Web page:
Unfinished business: Lessons for future G20 meetings on a more inclusive understanding of universal health coverage

Ishizuka A, Chiba M, Iso H, Katsuma Y


The Group of 20 (G20) Osaka Summit in 2019 was a large step forward for global health diplomacy to build consensus on universal health coverage (UHC). To strengthen multi-stakeholder UHC partnership, Japan involved the research and policy advice network for G20 (Think 20: T20), civil society (Civil 20: C20), private initiatives of medical professional groups (H20), and the pharmaceutical sector. We attempted to identify UHC-related issues addressed and left unaddressed at the G20 Osaka, to bring lessons for future G20. We reviewed the G20 Osaka Leaders' Declaration, policy-related statements, and voices of the relevant G20 engagement groups and sectors. In July 2019, after the G20 Osaka Leaders' Summit, we organized an expert meeting convening Japan-based UHC-related key global health stakeholders. This review provides record of main findings presented in form of classifying the voices expressed in the meeting by UHC-related topics, and definitional ranges of UHC summarized. The T20, H20, and the pharmaceutical sector noted during our expert meeting that the ministerial-level health-finance collaboration was one of the key agendas suggested at the G20. T20 and C20 called for a recognition of health needs of refugees, migrants and other vulnerable groups in achieving UHC. Sexual and reproductive health and rights (SRHR) with a human rights-based approach through UHC was raised by the C20 as an issue unaddressed in G20 Osaka. Variation in operative purposes between global health stakeholders led to a definitional difference in the scope of UHC. The definitional difference could delay progress of UHC attainment. Addressing migrant and refugee health and SRHR within the context of UHC is further needed. Understanding perspectives of various stakeholders will become increasingly important to wellcoordinate multi-actor cooperation with adequate social responsibility and transparency in UHC achievement and public-private partnership. In future G20, for UHC in the COVID-19 pandemic and post-pandemic worlds there is need of i) ensuring an integrated yet comprehensive multi-stakeholder approach towards UHC; ii) incorporating important dimensions such as the marginalized population and gender; and iii) ensuring adequate investments toward health information systems and governance to track health data for the vulnerable population and gender-responsive financing.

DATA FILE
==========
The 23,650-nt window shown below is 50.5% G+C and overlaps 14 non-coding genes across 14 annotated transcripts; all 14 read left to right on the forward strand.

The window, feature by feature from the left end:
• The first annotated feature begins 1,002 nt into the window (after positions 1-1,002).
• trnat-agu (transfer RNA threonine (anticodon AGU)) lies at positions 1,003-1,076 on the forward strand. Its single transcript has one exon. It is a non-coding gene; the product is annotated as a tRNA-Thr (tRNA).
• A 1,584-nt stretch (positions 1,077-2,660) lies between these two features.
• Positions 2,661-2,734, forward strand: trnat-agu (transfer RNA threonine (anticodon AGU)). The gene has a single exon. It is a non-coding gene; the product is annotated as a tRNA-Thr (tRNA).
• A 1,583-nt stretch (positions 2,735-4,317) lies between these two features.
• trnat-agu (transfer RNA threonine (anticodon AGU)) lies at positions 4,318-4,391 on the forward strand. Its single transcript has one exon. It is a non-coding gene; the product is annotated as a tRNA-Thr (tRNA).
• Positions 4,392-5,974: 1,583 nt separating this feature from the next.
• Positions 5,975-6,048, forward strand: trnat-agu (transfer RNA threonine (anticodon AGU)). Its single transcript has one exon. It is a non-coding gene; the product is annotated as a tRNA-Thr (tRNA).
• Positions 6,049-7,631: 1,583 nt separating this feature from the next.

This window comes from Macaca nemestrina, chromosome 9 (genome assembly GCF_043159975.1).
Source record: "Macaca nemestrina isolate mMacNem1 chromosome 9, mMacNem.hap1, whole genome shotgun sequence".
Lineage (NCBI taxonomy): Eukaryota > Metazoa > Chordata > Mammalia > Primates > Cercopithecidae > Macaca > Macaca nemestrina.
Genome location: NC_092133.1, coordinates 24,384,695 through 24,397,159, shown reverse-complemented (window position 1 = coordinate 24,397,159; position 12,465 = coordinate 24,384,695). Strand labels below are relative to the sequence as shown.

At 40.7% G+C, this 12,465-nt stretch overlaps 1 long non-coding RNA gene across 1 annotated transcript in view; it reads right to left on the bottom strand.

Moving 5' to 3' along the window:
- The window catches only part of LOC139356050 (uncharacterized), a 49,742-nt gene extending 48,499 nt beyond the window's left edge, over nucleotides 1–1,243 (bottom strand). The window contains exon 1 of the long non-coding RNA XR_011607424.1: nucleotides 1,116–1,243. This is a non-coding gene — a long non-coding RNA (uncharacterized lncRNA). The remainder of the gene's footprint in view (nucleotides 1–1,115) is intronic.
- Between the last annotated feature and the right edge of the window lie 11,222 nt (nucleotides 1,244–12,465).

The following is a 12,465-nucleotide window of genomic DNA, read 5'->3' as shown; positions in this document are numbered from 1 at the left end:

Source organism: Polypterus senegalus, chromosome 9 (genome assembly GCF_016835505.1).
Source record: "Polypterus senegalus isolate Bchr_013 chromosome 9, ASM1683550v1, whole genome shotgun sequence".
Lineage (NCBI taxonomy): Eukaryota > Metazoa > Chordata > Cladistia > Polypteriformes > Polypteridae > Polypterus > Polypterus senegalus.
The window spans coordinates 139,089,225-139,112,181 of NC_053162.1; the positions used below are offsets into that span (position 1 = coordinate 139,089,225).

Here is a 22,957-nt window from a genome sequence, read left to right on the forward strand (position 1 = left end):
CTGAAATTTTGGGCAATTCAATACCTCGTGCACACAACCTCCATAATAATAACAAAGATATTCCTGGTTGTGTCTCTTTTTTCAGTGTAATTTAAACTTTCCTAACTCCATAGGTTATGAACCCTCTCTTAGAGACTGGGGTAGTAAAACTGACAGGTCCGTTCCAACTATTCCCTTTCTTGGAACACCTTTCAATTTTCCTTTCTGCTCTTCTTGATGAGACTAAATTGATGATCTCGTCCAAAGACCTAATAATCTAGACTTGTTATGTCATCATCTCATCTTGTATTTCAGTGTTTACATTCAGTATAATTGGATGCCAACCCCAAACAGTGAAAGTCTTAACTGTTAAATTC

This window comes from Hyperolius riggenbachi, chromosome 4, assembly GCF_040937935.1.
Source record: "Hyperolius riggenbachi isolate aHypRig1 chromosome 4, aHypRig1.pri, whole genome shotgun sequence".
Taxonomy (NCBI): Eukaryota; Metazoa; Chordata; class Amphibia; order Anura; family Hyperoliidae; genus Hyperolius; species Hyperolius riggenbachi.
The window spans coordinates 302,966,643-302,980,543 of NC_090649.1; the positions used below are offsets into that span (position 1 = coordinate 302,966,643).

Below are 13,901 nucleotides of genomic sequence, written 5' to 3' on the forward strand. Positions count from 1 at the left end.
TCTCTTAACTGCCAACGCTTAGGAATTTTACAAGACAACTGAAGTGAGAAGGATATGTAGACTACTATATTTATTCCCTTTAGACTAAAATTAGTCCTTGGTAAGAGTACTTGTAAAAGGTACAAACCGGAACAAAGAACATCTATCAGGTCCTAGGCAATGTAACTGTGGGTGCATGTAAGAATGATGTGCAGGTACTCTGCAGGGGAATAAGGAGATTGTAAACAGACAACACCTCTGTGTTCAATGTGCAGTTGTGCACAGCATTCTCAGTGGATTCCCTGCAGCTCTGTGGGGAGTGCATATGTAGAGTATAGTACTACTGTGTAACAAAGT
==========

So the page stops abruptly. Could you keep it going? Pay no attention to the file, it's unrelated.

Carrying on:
KEYWORDS: G20, universal health coverage, global health, health policy, United Nations high-level meeting, global health diplomacy

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